You’ll know your custard pie is finished baking when the edges of the custard are firm and the center jiggles slightly.

Can you overcook custard pie?

A custard pie can be overbaked. Properly baked, the custard will just be barely set once finished, whereas overbaking will result in a soggy crust and scrambled eggs.

Should custard pie be jiggly?

A properly baked custard pie should have a slight jiggle to it.

What makes a custard pie watery?

A custard pie can be runny if there is too much milk or the eggs have been undercooked. You can solve the problem by adding a thickener in the form of a cornstarch slurry.

What are the types of custard pie?

Common varieties of custard pie include Chess Pie, Buttermilk Pie, and Pumpkin Pie.

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slice of custard pie on server

Easy Custard Pie Recipe

5 from 154 votes
This old-fashioned, classic Southern custard pie will leave your taste buds begging for seconds!
Prep Time 5 minutes
Cook Time 1 hour 15 minutes
Total Time 1 hour 20 minutes
Servings 8

Ingredients
  

  • 1 unbaked pie crust
  • 1 cup sugar
  • 6 large eggs room temperature
  • 2 teaspoons vanilla
  • ¼ teaspoon nutmeg
  • 3 cups whole milk room temperature
  • teaspoon nutmeg, garnish

Instructions
 

  • Preheat oven to 350°F.
  • Lightly spray a 9½-inch pie pan with nonstick spray.
  • Place unbaked pie crust in pie pan, pressing dough against the sides of the pie pan.
  • Whisk together sugar, eggs, ¼ teaspoon nutmeg, and vanilla for 2 minutes. Add milk and whisk for another 3 minutes until smooth.
  • Pour mixture into pie shell.
  • Sprinkle the remaining ⅛ teaspoon nutmeg lightly on top of the custard.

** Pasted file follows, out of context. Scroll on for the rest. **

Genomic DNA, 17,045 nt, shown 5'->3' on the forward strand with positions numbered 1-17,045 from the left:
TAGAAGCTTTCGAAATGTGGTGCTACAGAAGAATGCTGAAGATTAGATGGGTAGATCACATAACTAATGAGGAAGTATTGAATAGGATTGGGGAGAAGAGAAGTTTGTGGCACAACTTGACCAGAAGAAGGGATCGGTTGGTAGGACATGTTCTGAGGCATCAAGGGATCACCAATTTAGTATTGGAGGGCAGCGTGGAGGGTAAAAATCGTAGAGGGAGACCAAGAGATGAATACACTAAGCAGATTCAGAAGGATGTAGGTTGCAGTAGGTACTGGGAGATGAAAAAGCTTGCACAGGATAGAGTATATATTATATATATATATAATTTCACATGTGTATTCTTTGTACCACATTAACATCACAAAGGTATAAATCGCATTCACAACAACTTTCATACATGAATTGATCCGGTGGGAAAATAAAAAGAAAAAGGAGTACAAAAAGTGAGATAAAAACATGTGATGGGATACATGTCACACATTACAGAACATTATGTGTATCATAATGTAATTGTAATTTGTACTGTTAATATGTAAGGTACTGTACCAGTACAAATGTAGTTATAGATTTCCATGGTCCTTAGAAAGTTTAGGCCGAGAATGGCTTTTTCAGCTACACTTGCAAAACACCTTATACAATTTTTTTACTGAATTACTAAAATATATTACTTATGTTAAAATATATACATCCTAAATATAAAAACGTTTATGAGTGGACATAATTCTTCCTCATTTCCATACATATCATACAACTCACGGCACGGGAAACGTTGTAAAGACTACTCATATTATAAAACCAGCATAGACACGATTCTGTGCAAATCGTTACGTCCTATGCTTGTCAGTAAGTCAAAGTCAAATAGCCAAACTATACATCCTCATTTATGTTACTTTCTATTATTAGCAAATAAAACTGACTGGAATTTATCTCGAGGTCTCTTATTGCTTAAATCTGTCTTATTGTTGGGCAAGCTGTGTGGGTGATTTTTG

• Bake for 1 hour and 15 minutes or until set.
  • Slice and serve.

Video

Notes

  • Using room-temperature eggs and milk help with even cooking.
  • You’ll be able to tell when it’s done by doing a simple jiggle test.  Try gently shaking the pie pan, and if the center of the pie jiggles slightly, it’s done!
  • This pie tastes and cuts best when chilled.
  • The eggs and milk should be at room temperature before baking. You’ll be able to tell when it’s done by doing a simple jiggle test.  Try gently shaking the pie pan, and if the center of the pie jiggles slightly, it’s done!

Nutrition

Calories: 300kcal | Carbohydrates: 40g | Protein: 8g | Fat: 12g | Saturated Fat: 4g | Cholesterol: 132mg | Sodium: 173mg | Potassium: 187mg | Fiber: 1g | Sugar: 30g | Vitamin A: 326IU | Calcium: 126mg | Iron: 1mg
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This recipe was developed, tested, cooked and photographed by the Spaceships Kitchen. From our dinner table to yours, we hope you think it's out of this world!

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  1. carleen says

    Does the crust brown on the bottom with so much liquid baking in it? I have never made custard pie and hate soggy or doughy crusts. The pie looks delicious in the photo.

    • Layne Henderson says

      I haven’t made it like that, so I can’t say for sure how it would turn out! You could definitely try! Good luck 🙂

  2. Treena says

    5 stars
    I can’t wait to try this out! Reminds me of my childhood, my mom would always make custard with jello!

    • Layne Henderson says

      I haven’t tried that before – I think it would burn that because you put the crust in unbaked to bake along with the filling. If your crust was graham cracker or already baked, I think it would burn right up.

    • Kms says

      Yes, you most certainly can add it. I haven’t tried the cherries but I have tried the coconut. I do something different to my pie crust to keep it from being soggy by using a pastry brush to spread egg whites. It works really well.

    • Layne Henderson says

      You can make two 9-inch pies with this amount of filling, baking for 45 minutes to 1 hour. Or you can use one 10-inch pie pan as pictured with this filling, baking for 90 minutes.